West Wave Dance Festival, July 30

2 Aug

This two-choreographer program by Tina Kay Bohnstedt and Vikto Kabanaiev
was unusual fare for much seen at West Wave Festivals.  The two choreographers come from unusually distinguished training and professional experience. It very much showed,  providing a satisfying ninety minutes of excellent dancing.  Bohnstedt had one work in each half of the program, Kabanaiev two.

Bohnstedt trained at the Heinz Pohl Academy in Bavaria and spent the first
eight years of her professional career as a  Bavarian State Opera Ballet principal before personal interests brought her to the San Francisco Bay Area in 1998. She joined Diablo Ballet in Walnut Creek, gracing it for a dozen seasons until an injury in 2011 required major surgery.  In 2007 she turned towards choreography, already having taught in the Diablo Ballet Outreach program, out of which she developed a Grand Prix finalist.  This September she becomes Houston Ballet’s  ballet mistress, where I trust she will be duly cherished.

A twin, Viktor Kabanaiev completed his ballet training at the Vaganova Institute during the last years of the Soviet Regime along with his brother Nikolai who now teaches at the Kirov Academy in Washington.  He has choreographed some 40 ballets for companies throughout the United States and some 60 for Youth America Grand Prix aspirants, with his works having been performed in Eastern and Western Europe as well as Japan.  He currently teaches in the Professional Program of Daly City’s Westlake School for the Performing Arts.

Two different sounds from Arvo Part were selected by Kabanaiev and Bohnstedt
followed by his solo to Jean Sibelius before intermission. To Part’s sedate  legato, Lauren Denney and Jennifer Bummer stretched, bent, postured, at times upending themselves aided by knee pads under the virginal white romantic length tutus attached to tunics heavily reinforced in the rib cage.  Given the stretches, lunges and knee  traveling, such precaution was well taken.  The movements’ anomaly vis-a-vis costumes was augmented by unpredictable black outs and spots over the stage.  Both dancers, as most others until the final number, danced in soft shoes. Denney and Bummer’s port de bras were beautiful and well phrased.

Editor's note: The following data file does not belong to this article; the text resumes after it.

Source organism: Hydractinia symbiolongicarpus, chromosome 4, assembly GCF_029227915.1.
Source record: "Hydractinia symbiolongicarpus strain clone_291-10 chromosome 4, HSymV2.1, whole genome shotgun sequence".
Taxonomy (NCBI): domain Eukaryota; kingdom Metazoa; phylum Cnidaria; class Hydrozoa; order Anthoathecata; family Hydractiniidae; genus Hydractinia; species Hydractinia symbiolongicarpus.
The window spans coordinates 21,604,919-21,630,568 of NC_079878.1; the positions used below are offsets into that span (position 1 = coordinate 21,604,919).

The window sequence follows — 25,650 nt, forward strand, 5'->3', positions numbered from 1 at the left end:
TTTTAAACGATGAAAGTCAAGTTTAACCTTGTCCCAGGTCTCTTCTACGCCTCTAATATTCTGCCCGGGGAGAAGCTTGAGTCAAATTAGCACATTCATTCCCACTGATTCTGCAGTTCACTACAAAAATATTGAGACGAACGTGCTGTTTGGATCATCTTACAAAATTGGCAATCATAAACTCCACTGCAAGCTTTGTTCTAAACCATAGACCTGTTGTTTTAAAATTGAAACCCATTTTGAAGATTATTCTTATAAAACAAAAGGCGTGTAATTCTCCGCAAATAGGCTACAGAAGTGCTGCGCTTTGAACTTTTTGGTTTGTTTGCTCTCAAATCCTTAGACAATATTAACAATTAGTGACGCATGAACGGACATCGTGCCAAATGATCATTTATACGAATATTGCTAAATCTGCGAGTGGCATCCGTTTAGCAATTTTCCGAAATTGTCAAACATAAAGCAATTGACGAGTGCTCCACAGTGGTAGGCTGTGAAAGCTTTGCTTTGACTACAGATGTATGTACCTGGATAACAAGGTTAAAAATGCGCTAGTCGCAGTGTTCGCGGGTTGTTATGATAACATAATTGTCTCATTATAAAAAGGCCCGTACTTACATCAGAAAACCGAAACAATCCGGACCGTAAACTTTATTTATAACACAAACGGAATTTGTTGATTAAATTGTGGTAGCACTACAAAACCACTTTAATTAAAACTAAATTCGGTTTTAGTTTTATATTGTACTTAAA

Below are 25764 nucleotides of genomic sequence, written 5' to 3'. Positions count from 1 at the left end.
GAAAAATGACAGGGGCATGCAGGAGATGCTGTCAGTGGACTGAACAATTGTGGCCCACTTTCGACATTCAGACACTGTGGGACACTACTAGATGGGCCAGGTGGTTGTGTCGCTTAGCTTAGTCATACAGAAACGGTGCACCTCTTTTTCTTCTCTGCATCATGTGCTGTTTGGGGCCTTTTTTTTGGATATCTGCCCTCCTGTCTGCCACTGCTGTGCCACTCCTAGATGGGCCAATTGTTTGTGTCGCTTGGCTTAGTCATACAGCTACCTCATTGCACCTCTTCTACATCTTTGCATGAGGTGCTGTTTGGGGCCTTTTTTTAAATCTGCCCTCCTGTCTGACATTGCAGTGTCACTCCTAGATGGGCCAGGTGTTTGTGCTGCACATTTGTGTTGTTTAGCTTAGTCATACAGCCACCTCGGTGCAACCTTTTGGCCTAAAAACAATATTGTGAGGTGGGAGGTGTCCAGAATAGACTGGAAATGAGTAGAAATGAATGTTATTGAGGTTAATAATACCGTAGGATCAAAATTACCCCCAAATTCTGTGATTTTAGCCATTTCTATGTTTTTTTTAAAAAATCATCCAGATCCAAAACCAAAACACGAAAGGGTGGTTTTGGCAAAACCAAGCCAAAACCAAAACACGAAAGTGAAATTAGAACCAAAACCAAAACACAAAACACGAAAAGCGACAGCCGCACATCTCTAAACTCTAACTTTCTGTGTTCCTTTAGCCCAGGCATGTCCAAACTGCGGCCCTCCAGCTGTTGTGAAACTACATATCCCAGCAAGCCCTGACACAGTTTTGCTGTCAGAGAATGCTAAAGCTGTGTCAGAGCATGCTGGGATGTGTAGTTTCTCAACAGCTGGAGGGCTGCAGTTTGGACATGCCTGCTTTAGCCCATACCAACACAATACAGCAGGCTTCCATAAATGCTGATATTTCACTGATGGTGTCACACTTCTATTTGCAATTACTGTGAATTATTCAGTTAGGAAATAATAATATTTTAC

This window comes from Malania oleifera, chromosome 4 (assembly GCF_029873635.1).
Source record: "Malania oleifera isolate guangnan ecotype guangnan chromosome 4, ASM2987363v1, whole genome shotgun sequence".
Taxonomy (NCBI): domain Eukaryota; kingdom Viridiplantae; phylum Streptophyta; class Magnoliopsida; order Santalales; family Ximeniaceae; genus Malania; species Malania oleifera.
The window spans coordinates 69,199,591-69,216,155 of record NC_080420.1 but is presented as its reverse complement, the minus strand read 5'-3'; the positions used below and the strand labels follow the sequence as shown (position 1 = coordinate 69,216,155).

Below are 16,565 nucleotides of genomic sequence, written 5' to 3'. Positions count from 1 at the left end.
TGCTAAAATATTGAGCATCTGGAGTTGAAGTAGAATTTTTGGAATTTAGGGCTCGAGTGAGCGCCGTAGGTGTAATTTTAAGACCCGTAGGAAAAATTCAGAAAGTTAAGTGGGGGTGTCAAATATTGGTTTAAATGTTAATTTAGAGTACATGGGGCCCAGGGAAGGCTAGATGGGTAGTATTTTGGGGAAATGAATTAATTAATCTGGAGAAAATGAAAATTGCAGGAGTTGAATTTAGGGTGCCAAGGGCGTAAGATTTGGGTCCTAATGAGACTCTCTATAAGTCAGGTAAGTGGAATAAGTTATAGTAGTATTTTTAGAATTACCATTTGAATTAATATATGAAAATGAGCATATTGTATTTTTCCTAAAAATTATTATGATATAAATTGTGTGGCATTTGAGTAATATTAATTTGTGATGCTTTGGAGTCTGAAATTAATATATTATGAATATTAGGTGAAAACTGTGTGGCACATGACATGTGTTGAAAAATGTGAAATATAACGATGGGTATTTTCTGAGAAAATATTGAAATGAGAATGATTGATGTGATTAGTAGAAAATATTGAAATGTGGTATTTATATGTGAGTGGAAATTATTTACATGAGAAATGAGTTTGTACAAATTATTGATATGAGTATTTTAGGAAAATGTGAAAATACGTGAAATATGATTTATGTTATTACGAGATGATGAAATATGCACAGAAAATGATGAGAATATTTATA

In 2010 to Part’s intense strings, Bohnstedt created Just Another Day for Jenna McClintock and David Fonnegra, who reprised the striking pas de deux of tension, empathy, argument and understanding in a relationship, ending in a dead heat.  The artists’ riveted  dancing illuminated  the ebb, flow and turbulence brilliantly.

Irene Liu, trained by Kabanaiev and Bohnstedt, danced Left Unsaid, set to Sibelius music.  Dressed in brown tunic and shorts, making it difficult to decide whether she was  fantasizing or remembering, her portrait of physical yearning and tactile evocation of a missing figure was convincing.

Following intermission, Fonnegra was joined by Darren Devaney in Bohnstedt’s
male duet to My Way, here to Frank Sinatra’s vocals.  Well matched in size,
Devaney’s beginning grand developpe a la seconde was a beauty, complimenting Fonnegra’s tighter, more dynamic attack.  Their execution was harmonious, given brief rehearsal time.

Kabanaiev’s Series of Unrelated Events utilized seven advanced dance students from Orange County Ballet Theatre, led by Dmitri and Jennifer Kulev. Their training has given their students  unusual aplomb and technical security.  The piece was crafted to give each several moments, displaying Sam Zaldivar and Marshall Whiteley as male principals in the making. Combining serious exposition with deliberate pratfalls, Kabanaiev’s humor made an adroit finale.

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